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Fasullo and Trenberth find spurious success, make headlines, but still the models crash
Posted By Joanne Nova On December 6, 2012 @ 10:05 pm In Global Warming | 62 Comments
It’s worse than we thought — again….
Fusulo and Trenberth scored headlines around the world recently with a new paper that suggested that a few models got the relative humidity right in some tropical spots, and they also happened to be the models that predicted the hottest global outcomes.
John Christie pointed out that the models with the highest climate sensitivity are also the ones which are the worst at predicting future temperatures.
But there is more to this. It is a likely a case of twenty models predicting 40 parameters, and you can take your pick of the permutations and combinations which give one or two models a “success” here and there on one or two factors. But in the end, as Richard Courtney says, all the models are different so only one model can possibly be The Right One for the whole atmosphere, and quite likely they are all wrong.
In this case, they are still all wrong. The hot spot is still missing, and the region below it with which they scored some success is not that important.
The words hot spot and humidity over the tropics lead many commentators to think this was something to do with the hotspot, but lets make it clear: the (missing) hotspot is at a higher altitude than the area they are referring too. That prediction of warming in the upper troposphere is up around 200-300 hPa. This reduction in relative humidity is centered well below that, at 500Hpa.
Why does that matter? Because the most powerful greenhouse gas (water vapor) does its thing at the top of the troposphere (around 200 hPa) — that’s where it radiates energy out to space. Below that level the energy is effectively ricocheting back and forward — bouncing between molecules or causing collisions and generally rarely getting out to space where it is then gone for good.
This explains the paradox that humidity at lower levels can be relatively unimportant compared to the humidity in the top most layers of our troposphere. Water is so important that the wet part of our atmosphere has a different name to the dry part — that’s the troposphere versus the stratosphere above it. But for most of the thickness of the troposphere there is generally so much water vapor — even at low pressures — that the radiative effect of water is saturated. It’s only on the surface boundary, right at the top of the troposphere, that a change in humidity matters, because it changes the amount of energy that flows off the planet.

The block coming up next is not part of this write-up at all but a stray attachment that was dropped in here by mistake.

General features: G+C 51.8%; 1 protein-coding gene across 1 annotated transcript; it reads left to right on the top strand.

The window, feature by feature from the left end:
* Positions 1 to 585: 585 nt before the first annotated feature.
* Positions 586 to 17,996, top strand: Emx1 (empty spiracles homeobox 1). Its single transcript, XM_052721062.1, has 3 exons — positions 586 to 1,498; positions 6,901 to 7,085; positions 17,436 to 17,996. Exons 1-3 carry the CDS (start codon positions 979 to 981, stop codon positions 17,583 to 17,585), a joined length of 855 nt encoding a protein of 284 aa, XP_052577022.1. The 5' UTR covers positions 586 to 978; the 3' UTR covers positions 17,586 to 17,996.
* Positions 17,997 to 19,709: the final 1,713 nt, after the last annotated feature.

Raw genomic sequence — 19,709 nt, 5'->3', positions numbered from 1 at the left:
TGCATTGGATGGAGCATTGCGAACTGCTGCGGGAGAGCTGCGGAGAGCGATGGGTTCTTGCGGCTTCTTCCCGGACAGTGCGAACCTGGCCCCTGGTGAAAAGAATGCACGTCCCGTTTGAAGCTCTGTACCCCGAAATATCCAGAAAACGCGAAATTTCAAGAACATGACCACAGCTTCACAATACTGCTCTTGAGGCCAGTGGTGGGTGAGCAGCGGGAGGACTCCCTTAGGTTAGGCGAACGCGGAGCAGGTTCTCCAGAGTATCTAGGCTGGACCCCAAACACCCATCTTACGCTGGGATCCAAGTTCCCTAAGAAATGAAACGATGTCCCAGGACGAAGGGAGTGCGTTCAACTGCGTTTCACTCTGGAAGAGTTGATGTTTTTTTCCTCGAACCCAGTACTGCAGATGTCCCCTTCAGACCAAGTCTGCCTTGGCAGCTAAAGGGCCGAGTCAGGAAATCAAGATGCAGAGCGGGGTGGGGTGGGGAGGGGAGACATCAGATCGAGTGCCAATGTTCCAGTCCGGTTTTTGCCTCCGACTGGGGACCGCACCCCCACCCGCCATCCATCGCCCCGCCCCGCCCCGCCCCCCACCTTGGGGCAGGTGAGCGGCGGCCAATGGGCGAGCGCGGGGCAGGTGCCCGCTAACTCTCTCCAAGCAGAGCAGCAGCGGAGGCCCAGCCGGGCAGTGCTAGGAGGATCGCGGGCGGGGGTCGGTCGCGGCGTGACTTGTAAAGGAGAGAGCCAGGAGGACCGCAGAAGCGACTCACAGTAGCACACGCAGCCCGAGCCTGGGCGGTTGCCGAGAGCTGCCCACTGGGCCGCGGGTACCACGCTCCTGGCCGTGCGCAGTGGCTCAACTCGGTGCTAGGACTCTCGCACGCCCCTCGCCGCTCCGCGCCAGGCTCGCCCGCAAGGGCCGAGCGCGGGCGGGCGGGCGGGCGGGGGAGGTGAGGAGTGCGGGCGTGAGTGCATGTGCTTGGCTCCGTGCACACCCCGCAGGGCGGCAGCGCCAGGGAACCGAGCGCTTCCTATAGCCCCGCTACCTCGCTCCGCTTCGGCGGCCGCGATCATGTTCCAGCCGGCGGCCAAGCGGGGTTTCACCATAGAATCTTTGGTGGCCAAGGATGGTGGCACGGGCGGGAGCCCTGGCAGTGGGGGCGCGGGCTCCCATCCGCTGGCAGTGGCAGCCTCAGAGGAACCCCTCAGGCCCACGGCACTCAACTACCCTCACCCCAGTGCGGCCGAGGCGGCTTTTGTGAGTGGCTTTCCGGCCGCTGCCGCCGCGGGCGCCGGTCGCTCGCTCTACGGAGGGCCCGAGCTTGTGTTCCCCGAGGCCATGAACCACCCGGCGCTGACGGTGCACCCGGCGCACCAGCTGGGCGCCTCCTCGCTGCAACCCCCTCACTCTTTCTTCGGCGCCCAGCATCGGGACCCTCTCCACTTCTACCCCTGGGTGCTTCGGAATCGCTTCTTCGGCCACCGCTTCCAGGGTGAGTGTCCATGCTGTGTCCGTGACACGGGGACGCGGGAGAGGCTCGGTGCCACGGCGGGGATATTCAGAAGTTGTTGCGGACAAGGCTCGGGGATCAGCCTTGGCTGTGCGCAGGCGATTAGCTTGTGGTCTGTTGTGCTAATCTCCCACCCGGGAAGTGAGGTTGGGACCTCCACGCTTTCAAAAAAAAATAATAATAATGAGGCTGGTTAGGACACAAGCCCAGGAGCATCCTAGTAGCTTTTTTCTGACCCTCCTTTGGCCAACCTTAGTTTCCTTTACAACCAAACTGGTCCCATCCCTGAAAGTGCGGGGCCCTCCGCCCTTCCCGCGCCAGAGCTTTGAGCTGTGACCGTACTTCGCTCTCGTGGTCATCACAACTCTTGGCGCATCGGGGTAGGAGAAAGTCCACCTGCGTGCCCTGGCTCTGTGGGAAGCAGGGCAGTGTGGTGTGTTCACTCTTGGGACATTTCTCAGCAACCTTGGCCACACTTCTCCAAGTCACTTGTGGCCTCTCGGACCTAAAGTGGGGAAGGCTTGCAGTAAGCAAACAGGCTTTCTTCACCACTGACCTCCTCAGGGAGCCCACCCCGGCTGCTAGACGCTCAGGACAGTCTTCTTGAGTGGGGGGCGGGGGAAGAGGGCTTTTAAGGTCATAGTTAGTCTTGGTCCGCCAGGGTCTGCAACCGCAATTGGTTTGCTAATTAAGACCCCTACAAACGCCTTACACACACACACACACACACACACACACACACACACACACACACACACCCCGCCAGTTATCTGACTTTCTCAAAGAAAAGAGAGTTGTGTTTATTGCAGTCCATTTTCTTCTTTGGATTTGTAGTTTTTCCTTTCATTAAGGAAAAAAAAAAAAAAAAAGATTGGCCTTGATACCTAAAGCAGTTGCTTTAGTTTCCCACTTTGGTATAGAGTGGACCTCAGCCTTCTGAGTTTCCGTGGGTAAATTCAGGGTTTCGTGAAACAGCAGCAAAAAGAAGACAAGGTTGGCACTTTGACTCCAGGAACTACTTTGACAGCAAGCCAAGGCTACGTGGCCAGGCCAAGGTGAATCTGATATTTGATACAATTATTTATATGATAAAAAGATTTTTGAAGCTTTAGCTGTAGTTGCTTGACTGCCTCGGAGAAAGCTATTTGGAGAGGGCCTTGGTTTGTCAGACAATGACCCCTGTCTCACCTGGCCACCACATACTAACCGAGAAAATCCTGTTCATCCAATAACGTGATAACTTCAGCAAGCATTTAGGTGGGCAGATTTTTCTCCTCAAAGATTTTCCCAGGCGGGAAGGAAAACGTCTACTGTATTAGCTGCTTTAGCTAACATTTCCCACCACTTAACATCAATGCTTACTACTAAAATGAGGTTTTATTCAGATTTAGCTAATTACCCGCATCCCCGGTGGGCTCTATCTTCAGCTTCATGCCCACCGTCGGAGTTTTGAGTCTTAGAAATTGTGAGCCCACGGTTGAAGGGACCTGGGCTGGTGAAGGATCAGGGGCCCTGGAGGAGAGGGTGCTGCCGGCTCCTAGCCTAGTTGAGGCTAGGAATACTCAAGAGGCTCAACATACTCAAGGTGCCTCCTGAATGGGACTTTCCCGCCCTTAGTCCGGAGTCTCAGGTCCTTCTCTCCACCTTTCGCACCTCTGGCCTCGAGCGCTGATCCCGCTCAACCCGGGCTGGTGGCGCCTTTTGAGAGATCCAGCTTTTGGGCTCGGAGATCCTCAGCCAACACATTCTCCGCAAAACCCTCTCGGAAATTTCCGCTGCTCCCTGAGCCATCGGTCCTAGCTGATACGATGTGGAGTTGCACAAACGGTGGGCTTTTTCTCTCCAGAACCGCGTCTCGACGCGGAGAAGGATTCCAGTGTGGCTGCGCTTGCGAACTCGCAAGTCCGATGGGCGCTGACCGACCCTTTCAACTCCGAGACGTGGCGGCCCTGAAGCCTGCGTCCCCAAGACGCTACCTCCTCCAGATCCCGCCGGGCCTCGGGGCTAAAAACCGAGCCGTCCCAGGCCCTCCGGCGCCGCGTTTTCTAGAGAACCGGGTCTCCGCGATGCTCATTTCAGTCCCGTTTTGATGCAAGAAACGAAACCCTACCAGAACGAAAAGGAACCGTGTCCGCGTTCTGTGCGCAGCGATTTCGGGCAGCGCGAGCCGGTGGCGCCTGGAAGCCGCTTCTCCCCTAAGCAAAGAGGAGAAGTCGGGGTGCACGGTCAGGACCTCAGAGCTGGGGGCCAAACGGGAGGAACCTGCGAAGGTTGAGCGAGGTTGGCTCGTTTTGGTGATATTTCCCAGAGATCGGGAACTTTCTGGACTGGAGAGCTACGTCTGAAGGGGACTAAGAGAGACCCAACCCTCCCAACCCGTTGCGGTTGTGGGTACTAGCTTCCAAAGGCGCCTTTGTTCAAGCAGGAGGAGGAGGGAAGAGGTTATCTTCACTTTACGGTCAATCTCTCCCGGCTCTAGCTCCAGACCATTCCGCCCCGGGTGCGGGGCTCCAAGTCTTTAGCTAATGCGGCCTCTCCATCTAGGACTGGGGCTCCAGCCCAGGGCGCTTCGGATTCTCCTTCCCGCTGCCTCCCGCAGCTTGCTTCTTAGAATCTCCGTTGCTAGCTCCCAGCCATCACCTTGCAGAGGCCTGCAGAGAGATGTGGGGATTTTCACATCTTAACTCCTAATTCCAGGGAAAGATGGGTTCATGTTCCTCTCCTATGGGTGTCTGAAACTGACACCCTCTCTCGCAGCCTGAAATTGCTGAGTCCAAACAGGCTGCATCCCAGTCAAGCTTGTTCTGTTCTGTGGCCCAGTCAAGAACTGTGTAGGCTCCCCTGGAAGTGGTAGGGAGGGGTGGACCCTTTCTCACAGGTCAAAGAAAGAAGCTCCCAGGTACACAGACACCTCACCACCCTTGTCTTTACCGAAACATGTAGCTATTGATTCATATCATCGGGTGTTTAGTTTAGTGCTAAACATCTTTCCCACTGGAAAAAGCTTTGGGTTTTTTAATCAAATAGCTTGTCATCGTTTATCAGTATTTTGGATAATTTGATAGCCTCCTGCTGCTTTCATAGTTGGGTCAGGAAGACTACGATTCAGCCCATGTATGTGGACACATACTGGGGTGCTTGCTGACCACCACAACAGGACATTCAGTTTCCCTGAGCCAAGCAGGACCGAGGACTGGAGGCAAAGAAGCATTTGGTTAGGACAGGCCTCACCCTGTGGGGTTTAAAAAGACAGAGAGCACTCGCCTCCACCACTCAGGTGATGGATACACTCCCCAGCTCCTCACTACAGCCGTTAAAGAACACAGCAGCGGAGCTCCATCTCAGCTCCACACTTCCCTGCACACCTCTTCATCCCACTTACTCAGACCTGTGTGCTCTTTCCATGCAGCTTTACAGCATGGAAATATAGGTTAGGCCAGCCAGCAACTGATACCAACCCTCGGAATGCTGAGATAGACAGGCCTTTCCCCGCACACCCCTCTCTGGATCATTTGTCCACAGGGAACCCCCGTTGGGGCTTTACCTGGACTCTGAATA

Note the strange technique in the graph below of doing relative humidity with the lower numbers on the right. The marketing department probably felt that a line of stars rising from left to right fitted the scare campaign better than a falling line would. This is PR-science, not science for scientists.
In this graph the colours are for relative humidity, the contour lines are for model predicted cloud loss.
The red bars are the latitude points where the change in shortwave flux as predicted in models matches the ECS at the 5% level. (Note that this is not longwave, or infra red flux, this is the UV flux — light coming in from the sun and bouncing off clouds.)
The boxes here are the parts of the atmosphere the models do best at predicting relative humidity. These wet and dry regions matched observations at the 1% level. (Everything outside those boxes didn’t). Remember the part of this graph that really matters (in order to predict the radiation that leaves the planet) is the layer around 200-300 hPa near the equator. The models could get the rest right and still exaggerate the amount of heat that was trapped if they get this critical region — the “hot spot” — wrong.